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October 25, 2015

It's Not "You," it's "Me." Seriously. Please.

This is how it starts:

"How was your trip to Mars?"
"Well, you know, at first you feel a little out of sorts, but by the third day you never want to leave."

No. No, no, no, no, no, no, no.

It's about YOU. Not "you."
Try that again, and tell me about YOUR experience.

"Yeah, Mars! At first I felt a little out of sorts, but by the third day I never wanted to leave."

See what I did there?

It's subtle. But really not. "You" speaks to a universal experience. But your experience isn't universal. (Have you really asked *everyone* who's been to Mars what their experience was like? Do you expect everyone's experience to match yours?) So when someone asks you a question, speak from your experience. And acknowledge it--nay, EMBRACE it!--as yours, and yours alone! Sure, okay, if you shared it with someone and you know they felt the same way about it, throw that in. Use "we." But almost never "you."

Here's an example of why.

(Turns out I've been to Mars too! I was just curious what you thought of your experience, not what I might expect from one.)
You: I found that by the third day I was really into it, and just enjoyed being there.
Me: Yeah, me too! I was there in '97...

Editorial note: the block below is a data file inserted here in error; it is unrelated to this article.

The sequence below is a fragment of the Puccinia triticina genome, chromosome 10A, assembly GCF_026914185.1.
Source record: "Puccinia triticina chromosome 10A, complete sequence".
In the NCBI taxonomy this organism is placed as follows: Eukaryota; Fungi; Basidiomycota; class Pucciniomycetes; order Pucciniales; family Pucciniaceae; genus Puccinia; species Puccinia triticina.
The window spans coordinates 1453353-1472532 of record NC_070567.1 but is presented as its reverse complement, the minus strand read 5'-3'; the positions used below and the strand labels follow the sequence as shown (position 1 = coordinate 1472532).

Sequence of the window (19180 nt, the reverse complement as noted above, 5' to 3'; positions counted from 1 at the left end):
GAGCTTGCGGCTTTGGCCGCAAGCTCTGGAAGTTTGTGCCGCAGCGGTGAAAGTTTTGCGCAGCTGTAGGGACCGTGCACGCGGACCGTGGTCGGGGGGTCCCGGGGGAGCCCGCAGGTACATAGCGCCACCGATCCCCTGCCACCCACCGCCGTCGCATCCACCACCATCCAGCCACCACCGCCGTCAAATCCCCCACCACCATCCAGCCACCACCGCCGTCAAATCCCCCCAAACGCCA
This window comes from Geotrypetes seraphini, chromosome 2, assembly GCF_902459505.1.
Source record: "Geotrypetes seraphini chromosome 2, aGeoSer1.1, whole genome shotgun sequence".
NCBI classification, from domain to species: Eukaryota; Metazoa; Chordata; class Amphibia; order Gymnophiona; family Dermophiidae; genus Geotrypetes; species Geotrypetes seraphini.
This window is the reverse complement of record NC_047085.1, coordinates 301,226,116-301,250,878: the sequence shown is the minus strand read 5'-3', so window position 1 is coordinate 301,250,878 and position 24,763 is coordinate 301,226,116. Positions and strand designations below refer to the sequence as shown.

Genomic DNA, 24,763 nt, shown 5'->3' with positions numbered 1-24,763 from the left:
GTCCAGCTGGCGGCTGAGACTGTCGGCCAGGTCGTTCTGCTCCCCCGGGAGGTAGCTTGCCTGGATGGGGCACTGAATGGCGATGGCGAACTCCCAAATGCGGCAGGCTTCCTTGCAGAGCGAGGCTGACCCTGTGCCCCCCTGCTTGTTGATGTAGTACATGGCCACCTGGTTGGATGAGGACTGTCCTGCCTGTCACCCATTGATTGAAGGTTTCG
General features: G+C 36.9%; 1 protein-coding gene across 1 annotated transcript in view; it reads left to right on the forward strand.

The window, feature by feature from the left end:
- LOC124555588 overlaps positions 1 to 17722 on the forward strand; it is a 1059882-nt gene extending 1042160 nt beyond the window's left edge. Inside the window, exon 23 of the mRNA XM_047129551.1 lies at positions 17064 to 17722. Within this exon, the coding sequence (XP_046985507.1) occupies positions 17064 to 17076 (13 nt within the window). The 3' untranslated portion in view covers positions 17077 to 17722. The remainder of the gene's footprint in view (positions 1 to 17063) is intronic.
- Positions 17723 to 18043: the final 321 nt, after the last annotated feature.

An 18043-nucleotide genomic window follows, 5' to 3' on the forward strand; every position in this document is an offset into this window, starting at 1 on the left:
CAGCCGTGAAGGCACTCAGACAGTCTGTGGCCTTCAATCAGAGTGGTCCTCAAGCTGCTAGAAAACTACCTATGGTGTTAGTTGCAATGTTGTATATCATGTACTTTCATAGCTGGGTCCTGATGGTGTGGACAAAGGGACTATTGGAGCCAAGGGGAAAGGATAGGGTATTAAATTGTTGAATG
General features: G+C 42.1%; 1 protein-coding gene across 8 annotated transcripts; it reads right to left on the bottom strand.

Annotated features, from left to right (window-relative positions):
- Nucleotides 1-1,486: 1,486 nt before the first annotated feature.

You: By the third day you're really into it and just enjoy being there.
Me: I know. (Dummy. You're not the only one who's been to Mars.)


I didn't need you to impart your universal knowledge (which, like I said, you very likely don't have). I was just, like, asking for your opinion, man.

And if you do feel that you have a perspective broader than your own to add, bring it, with an acknowledgement:
"By the third day I loved it. And everyone I talked to said the same. We were all especially into the color red."

So, get out there. Go to Mars. Shop at the new store in town. Make peanut-shaped doilies out of fishing line. Just don't speak like you're the *only* one who has done it (everybody's making peanut-shaped doilies out of fishing line these days), or like your experience is the only one to be had. Even if it's something unique--especially if it's something unique--own it as your truth. Use "I" and "me." Take responsibility for it. Give your audience a chance to share their experience too. I dare ya!

[Enter cool explanatory cartoon here. Does anyone have one? It would be great if it had to do with Mars and cats. I feel like there should be cats involved.]

[Since I don't have a cartoon with Mars and a cat, here's a flower.]

Posted by beth at 11:01 PM | Comments (0) | TrackBack